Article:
The Trump administration on Friday rolled back key regulations on one of the Wall Street firms responsible for the 2008 economic collapse—a move that could result in a huge windfall for a billionaire former White House adviser.
In a 6-to-3 vote, the Financial Stability Oversight Council (FSOC), which is chaired by Treasury Secretary Steven Mnuchin, declared that insurance giant American International Group (AIG) should no longer be considered a “too-big-to-fail” institution that could trigger a wider economic catastrophe if it went under. That means AIG will no longer be subject to a host of federal regulations and oversight of its internal practices and acquisitions. The FSOC vote was announced after markets closed Friday but is expected to provide a major boost to the company’s stock.
That’s a big win for Carl Icahn, the irascible billionaire, who is reportedly AIG’s fourth largest shareholder and one of America’s wealthiest investors. Icahn is also one of Trump’s biggest supporters and previously served in the administration; he left his post last month as a special adviser to the president on regulatory reform.
In his eight months advising the White House, Icahn made headlines mostly by attempting to change an environmental rule in a way that would benefit an oil refinery he was heavily invested in. Icahn, who is 81, made his money as a shrewd and ferocious negotiator, but this time, his efforts failed. The rule he loathed survived (at least for now), and his crusade against the policy is what reportedly led to his departure—which came just before the publication of a New Yorker article outlining Icahn’s conflicts of interest. The magazine dubbed his short stint advising Trump as “Carl Icahn’s failed raid on Washington.”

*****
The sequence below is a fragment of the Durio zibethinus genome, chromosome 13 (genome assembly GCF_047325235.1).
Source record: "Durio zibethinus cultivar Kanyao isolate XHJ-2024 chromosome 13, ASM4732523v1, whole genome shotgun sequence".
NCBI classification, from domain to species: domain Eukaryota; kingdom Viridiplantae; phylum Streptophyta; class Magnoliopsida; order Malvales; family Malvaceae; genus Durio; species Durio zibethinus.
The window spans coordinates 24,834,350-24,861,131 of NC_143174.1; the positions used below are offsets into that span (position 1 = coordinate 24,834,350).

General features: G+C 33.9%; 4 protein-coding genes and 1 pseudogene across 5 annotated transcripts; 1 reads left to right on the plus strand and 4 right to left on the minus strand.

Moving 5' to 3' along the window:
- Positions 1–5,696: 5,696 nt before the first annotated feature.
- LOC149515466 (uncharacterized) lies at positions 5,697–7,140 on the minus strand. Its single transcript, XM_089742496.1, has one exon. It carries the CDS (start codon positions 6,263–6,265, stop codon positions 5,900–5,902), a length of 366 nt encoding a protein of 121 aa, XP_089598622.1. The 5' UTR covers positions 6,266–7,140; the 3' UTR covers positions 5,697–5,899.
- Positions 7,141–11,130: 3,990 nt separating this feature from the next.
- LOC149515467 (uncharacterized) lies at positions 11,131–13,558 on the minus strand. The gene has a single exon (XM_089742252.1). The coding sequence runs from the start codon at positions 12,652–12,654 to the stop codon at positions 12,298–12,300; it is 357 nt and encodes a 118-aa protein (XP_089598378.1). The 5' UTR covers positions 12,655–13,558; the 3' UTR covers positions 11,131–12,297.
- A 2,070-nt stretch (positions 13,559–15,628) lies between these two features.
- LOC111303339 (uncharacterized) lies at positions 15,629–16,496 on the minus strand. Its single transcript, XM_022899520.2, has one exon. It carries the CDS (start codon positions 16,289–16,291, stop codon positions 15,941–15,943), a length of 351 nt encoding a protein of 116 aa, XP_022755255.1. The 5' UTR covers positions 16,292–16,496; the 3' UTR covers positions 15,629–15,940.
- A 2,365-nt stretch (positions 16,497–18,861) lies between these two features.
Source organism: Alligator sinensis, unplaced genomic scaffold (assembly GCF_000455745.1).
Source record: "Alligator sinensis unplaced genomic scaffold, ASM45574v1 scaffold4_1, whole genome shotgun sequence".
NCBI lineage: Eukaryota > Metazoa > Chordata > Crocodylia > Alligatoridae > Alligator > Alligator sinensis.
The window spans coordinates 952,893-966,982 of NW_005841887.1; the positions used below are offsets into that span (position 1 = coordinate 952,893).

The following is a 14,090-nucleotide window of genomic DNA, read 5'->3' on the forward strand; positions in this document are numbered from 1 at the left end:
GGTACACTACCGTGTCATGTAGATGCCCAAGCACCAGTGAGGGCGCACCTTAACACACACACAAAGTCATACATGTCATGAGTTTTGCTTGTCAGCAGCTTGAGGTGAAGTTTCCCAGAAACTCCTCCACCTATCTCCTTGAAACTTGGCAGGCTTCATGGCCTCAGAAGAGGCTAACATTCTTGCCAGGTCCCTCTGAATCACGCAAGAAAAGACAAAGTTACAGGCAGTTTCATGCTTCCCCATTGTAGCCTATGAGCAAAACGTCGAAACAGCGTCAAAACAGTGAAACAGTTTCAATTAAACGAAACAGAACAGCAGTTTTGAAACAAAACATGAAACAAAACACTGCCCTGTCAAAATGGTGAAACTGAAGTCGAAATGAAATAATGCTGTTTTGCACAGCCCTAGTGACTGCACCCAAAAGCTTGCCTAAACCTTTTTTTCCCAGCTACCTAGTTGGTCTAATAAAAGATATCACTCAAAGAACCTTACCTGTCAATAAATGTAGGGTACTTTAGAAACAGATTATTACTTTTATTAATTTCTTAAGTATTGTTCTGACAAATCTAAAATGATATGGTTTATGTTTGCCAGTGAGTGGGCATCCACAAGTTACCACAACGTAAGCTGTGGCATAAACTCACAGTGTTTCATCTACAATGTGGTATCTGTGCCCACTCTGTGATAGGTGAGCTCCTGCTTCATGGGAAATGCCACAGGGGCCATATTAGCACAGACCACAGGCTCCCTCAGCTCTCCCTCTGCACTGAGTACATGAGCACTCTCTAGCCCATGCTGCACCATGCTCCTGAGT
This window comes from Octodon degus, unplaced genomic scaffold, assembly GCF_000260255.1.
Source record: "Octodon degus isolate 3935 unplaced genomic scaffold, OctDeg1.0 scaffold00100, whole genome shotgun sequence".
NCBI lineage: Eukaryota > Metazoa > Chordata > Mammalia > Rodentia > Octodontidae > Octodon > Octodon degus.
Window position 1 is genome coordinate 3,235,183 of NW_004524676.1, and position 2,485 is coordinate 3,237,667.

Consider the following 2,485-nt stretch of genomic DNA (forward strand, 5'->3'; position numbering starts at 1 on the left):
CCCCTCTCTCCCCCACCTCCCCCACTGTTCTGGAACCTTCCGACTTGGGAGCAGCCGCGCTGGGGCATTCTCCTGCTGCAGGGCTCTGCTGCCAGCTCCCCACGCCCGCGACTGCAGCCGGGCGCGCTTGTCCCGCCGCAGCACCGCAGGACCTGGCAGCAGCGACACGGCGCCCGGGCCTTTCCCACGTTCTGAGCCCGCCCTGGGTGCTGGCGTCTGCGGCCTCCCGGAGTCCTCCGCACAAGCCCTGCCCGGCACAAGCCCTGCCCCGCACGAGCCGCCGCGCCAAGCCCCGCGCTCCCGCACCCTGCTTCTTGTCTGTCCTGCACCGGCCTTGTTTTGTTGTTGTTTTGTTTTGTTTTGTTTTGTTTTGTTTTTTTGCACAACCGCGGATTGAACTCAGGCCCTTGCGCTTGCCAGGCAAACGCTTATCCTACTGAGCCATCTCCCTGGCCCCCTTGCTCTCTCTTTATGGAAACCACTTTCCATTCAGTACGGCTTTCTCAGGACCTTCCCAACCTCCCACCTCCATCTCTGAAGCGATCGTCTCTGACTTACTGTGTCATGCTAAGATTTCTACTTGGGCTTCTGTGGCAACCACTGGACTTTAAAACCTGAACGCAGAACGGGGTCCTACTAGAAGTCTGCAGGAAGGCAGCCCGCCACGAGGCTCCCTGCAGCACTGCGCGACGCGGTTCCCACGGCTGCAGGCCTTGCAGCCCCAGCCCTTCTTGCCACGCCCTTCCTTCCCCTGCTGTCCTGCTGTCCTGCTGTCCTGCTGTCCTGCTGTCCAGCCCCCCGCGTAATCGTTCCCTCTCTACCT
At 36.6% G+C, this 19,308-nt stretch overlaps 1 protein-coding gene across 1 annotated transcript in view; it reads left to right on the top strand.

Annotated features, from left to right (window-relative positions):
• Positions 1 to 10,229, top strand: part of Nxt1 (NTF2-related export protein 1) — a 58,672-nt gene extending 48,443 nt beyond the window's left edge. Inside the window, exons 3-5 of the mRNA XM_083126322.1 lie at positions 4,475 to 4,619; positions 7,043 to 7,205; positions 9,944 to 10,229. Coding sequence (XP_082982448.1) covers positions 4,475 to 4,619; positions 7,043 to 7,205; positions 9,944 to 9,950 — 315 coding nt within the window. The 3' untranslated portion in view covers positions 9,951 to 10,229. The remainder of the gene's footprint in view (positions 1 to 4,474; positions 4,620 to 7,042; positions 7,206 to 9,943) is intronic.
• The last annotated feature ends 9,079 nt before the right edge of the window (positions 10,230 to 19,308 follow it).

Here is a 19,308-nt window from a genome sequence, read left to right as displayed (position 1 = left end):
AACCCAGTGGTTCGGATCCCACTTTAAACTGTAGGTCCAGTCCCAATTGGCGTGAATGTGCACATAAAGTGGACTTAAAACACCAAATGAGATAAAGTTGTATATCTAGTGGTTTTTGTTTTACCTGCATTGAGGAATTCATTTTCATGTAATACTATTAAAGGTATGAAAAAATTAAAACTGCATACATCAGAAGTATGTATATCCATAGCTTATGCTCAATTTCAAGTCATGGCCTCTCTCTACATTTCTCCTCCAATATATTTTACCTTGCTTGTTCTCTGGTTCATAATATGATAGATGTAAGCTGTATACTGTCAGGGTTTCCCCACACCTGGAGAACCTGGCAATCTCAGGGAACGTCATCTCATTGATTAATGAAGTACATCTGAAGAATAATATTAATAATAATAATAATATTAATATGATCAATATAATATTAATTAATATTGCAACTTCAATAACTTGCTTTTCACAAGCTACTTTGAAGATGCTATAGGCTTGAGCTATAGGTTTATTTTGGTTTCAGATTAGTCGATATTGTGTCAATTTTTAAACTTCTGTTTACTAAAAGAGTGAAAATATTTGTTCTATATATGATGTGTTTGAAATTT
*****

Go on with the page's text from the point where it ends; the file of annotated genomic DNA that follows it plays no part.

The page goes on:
But Friday’s news shows that Icahn didn’t entirely fail in Washington.
Icahn lobbied Trump to choose Mnuchin to run the Treasury Department, which Trump ultimately did. Now it is Mnuchin who is returning the favor for Icahn. The vote to remove AIG’s designation as a “systemically important financial institution,” or SIFI—Washington-speak for too big to fail—could free up the company to grow and acquire other businesses down the road. In effect, it eliminates the checks that have kept AIG in line since the crisis and that have helped prevent another similar financial meltdown. One insurance industry expert told me that the move could boost the company’s stock price by as much as 10 percent. AIG’s current market value is $55 billion. That could mean a bump of as much as hundreds of million dollars for Icahn’s stake in AIG.
For months, the Trump administration has weighed whether to free AIG from the SIFI rules that were imposed because of its role as one of the central villains of the financial crash. The company at one point had more than $1 trillion in assets on its books and 76 million customers worldwide. But the byzantine financial products AIG peddled to customers around the world and its failure to prepare for what might happen if those products went belly up magnified the crisis from a two-alarm to a four-alarm fire. The company ultimately needed a $182 billion bailout from the federal government to survive.